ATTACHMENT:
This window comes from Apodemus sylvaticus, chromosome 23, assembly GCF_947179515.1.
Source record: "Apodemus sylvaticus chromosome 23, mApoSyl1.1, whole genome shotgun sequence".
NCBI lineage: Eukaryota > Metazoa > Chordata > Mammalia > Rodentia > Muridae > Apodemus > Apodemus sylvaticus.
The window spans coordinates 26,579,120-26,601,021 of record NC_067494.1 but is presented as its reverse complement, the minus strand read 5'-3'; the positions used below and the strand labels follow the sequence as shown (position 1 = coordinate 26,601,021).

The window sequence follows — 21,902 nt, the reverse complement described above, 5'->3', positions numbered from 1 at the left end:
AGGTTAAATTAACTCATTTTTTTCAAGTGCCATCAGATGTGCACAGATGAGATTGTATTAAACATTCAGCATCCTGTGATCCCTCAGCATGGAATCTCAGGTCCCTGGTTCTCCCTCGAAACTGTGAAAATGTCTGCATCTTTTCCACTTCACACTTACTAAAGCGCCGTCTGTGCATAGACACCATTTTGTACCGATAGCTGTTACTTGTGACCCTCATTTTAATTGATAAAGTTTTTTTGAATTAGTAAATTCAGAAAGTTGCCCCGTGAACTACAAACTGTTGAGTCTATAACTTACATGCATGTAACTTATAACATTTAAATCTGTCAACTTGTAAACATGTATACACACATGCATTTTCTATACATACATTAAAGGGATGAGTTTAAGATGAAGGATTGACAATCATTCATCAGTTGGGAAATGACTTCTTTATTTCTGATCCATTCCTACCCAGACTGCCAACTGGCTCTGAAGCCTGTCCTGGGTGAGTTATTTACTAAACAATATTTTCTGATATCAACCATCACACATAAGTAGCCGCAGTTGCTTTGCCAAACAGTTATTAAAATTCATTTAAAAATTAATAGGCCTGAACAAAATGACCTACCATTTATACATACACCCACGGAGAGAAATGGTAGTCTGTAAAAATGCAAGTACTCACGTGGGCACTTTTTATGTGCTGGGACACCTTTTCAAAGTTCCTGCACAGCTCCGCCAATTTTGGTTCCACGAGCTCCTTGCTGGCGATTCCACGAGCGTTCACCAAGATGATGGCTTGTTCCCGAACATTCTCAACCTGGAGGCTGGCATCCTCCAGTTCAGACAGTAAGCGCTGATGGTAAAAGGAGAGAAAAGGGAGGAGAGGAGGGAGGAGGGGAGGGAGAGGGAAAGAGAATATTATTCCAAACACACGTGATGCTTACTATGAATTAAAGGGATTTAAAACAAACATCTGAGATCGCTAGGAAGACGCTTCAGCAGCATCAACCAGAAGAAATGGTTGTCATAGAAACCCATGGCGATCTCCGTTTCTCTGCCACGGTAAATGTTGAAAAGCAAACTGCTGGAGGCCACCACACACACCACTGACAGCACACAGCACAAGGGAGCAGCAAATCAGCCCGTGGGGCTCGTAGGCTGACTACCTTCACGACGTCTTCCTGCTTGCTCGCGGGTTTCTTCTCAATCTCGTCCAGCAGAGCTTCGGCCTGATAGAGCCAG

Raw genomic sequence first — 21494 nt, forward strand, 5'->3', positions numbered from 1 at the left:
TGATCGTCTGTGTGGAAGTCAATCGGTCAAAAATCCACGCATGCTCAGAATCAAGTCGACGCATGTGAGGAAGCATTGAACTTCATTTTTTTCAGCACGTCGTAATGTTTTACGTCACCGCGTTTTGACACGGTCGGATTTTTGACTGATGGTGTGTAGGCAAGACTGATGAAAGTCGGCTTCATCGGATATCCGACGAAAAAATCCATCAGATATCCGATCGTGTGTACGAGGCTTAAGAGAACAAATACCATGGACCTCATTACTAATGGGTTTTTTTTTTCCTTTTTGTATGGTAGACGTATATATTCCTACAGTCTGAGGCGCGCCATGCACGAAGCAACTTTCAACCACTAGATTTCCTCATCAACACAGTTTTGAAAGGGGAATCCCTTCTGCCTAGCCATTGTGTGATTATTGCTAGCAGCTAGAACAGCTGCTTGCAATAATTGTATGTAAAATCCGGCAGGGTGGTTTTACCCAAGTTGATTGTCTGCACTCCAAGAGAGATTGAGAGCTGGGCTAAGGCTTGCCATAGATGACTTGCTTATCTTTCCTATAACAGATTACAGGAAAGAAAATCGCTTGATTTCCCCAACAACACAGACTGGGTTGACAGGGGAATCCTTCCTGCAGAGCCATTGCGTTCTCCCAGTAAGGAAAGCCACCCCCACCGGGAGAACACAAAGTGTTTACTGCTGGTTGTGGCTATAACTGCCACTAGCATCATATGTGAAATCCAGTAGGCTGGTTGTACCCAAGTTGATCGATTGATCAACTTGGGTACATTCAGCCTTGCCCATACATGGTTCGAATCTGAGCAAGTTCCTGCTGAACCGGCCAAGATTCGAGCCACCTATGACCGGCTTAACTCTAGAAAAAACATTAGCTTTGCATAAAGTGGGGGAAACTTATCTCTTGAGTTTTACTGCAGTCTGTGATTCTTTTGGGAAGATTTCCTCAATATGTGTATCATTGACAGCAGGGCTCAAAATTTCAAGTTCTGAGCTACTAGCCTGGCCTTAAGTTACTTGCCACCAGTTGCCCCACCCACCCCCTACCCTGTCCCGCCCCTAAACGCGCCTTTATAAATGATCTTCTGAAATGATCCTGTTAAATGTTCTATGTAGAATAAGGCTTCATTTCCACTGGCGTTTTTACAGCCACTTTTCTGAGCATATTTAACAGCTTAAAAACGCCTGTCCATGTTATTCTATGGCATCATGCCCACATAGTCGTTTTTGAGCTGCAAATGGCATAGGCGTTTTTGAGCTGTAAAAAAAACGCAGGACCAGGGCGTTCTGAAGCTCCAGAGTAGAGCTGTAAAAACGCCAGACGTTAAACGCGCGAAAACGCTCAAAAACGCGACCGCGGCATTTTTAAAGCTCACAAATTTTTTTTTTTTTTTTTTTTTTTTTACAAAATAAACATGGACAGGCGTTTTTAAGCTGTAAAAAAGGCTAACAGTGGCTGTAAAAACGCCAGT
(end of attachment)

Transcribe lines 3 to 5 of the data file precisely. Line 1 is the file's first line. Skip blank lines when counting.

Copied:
NCBI lineage: Eukaryota > Metazoa > Chordata > Mammalia > Rodentia > Muridae > Apodemus > Apodemus sylvaticus.
The window spans coordinates 26,579,120-26,601,021 of record NC_067494.1 but is presented as its reverse complement, the minus strand read 5'-3'; the positions used below and the strand labels follow the sequence as shown (position 1 = coordinate 26,601,021).

The window sequence follows — 21,902 nt, the reverse complement described above, 5'->3', positions numbered from 1 at the left end: